City to explore ways to curb coronavirus cases connected to bars and restaurants


SPRINGFIELD, Ill. (WCIA)– Restaurants and bars have been reopened for indoor seating for a little over two weeks since Illinois moved into Phase 4 of Governor Pritzker’s reopening plan. Some areas are seeing increases in cases of COVID-19 connected to those openings. It is a trend that’s been happening nationally with states like California already making moves to shut down indoor dining. Leaders around the Capital City are looking into ways to stop that from happening here.

Public health leaders are asking people in Springfield to stay vigilant as they go out to eat.

“It really seems to be people’s behaviors that are putting them at risk,” said Sangamon County Department of Public Health Director Gail O’Neill.

Since indoor dining at bars and restaurants were permitted again, several businesses in the Springfield and Chatham area have temporarily shut down due to an employee testing positive for COVID-19.

“Are people staying away from each other? You see some that just don’t seem to take it seriously or be concerned with it,” O’Neill said. “I think the volume of testing we are seeing the last couple days here in the testing site in our parking lot it seems like more people are knowing someone who’s testing positive for COVID and maybe that has prompted them to think about their behavior.”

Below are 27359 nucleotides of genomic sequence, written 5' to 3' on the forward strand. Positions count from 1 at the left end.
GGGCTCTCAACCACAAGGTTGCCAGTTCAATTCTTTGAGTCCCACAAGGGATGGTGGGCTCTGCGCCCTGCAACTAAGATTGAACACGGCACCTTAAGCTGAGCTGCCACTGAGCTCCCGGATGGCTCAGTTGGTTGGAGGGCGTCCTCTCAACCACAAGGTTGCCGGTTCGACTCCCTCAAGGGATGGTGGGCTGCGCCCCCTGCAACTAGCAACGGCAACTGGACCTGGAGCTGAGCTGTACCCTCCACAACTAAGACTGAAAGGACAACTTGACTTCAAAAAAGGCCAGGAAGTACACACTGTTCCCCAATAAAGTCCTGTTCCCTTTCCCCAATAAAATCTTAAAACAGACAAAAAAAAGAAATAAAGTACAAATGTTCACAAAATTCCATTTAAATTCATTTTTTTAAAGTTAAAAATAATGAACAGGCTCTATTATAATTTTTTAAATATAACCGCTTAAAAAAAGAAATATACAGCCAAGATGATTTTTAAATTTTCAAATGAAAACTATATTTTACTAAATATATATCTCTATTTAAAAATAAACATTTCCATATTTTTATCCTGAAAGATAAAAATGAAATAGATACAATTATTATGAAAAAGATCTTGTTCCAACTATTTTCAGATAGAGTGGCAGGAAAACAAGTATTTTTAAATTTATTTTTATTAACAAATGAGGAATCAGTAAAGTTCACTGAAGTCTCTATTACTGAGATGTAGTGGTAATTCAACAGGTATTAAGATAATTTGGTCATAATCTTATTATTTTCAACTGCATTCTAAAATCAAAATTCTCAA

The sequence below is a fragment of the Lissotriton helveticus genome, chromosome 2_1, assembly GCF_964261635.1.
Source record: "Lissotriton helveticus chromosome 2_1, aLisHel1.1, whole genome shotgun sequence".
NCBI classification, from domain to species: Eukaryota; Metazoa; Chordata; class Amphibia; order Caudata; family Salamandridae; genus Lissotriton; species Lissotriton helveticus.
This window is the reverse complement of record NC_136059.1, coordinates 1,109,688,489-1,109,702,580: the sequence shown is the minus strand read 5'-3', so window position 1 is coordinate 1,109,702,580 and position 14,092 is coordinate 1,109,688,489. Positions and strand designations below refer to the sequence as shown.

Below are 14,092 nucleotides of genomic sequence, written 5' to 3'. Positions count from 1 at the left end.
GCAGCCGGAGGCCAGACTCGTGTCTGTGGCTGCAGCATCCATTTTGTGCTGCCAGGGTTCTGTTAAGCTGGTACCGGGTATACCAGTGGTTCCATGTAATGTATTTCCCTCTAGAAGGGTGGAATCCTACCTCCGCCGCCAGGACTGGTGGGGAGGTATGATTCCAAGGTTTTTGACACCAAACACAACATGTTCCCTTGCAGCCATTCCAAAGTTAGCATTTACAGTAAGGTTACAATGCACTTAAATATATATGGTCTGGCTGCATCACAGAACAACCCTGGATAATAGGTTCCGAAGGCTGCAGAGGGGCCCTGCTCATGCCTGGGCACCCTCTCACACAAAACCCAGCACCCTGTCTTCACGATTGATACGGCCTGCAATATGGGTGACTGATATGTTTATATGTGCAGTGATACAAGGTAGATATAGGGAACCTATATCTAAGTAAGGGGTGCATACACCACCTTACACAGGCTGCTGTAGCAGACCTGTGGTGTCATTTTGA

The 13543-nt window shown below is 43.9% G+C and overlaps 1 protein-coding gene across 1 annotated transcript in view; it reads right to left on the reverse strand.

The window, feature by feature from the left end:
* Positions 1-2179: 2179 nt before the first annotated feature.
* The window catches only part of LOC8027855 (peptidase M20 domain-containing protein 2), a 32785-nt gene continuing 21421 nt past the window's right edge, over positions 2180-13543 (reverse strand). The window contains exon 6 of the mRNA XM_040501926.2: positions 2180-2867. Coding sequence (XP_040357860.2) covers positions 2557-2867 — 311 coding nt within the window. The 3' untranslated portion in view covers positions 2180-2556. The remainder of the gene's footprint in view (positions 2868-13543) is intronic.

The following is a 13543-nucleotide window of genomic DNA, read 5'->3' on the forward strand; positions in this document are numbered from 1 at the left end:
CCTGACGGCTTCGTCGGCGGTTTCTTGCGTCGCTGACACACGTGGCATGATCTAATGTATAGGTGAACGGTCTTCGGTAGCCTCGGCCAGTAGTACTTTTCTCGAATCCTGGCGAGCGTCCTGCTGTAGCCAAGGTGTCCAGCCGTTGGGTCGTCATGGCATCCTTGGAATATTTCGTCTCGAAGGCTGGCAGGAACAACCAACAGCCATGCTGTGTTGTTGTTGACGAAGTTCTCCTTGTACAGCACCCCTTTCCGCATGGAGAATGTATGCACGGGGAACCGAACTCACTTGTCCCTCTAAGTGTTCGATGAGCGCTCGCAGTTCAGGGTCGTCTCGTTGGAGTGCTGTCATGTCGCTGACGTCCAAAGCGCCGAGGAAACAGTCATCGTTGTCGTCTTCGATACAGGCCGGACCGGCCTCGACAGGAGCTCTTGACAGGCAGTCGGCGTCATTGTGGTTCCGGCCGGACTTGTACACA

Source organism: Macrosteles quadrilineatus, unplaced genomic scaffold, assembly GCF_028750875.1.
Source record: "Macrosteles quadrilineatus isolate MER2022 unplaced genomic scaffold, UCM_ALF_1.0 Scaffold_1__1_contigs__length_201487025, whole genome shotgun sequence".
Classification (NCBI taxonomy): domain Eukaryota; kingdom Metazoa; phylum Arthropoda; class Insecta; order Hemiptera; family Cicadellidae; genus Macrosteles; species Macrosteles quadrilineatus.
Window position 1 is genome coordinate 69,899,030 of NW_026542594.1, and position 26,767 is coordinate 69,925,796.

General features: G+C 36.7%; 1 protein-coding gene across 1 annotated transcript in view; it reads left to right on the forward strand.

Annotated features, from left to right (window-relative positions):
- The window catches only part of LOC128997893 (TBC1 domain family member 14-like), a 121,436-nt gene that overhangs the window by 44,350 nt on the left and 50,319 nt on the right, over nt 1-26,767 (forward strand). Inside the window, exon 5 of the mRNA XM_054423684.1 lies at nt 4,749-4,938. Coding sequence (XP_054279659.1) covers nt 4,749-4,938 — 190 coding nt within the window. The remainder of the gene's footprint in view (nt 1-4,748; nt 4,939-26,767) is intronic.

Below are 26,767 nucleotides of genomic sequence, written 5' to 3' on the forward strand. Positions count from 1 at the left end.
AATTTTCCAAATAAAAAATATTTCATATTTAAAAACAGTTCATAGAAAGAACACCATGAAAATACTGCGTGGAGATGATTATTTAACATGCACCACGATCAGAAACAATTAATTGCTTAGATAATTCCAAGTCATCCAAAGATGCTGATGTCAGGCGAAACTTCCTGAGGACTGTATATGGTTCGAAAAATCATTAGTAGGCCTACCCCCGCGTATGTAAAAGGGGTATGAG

Mayor Jim Langfelder pushed for area restaurants to open for indoor seating during Phase Three of the governor’s plan. After seeing this new trend, he said it is something the city is watching.

“That’s always concerning,” Langfelder said about the cases connected to restaurants. “I’m more of an advocate for the seat per person rules and six feet apart per table moving that direction. We’re taking a look at what we can do.”

While most businesses have voluntarily shut down for cleaning when an employee tested positive, Langfelder says the city is looking into a stiffer penalty for those who don’t follow protocols to protect the health of the public.

“We are at if we can use the liquor license as a point of discipline for those that aren’t adhering or aren’t complying and they are putting others in jeopardy. We are taking a look at that because the governor did grant municipalities the authority to suspend the liquor license for up to a week in certain situations.”

The mayor said a liquor license suspension would come after multiple other warnings.
Governor Pritzker maintains the state could go back to a previous phase if we start to see more cases and higher positivity rates.

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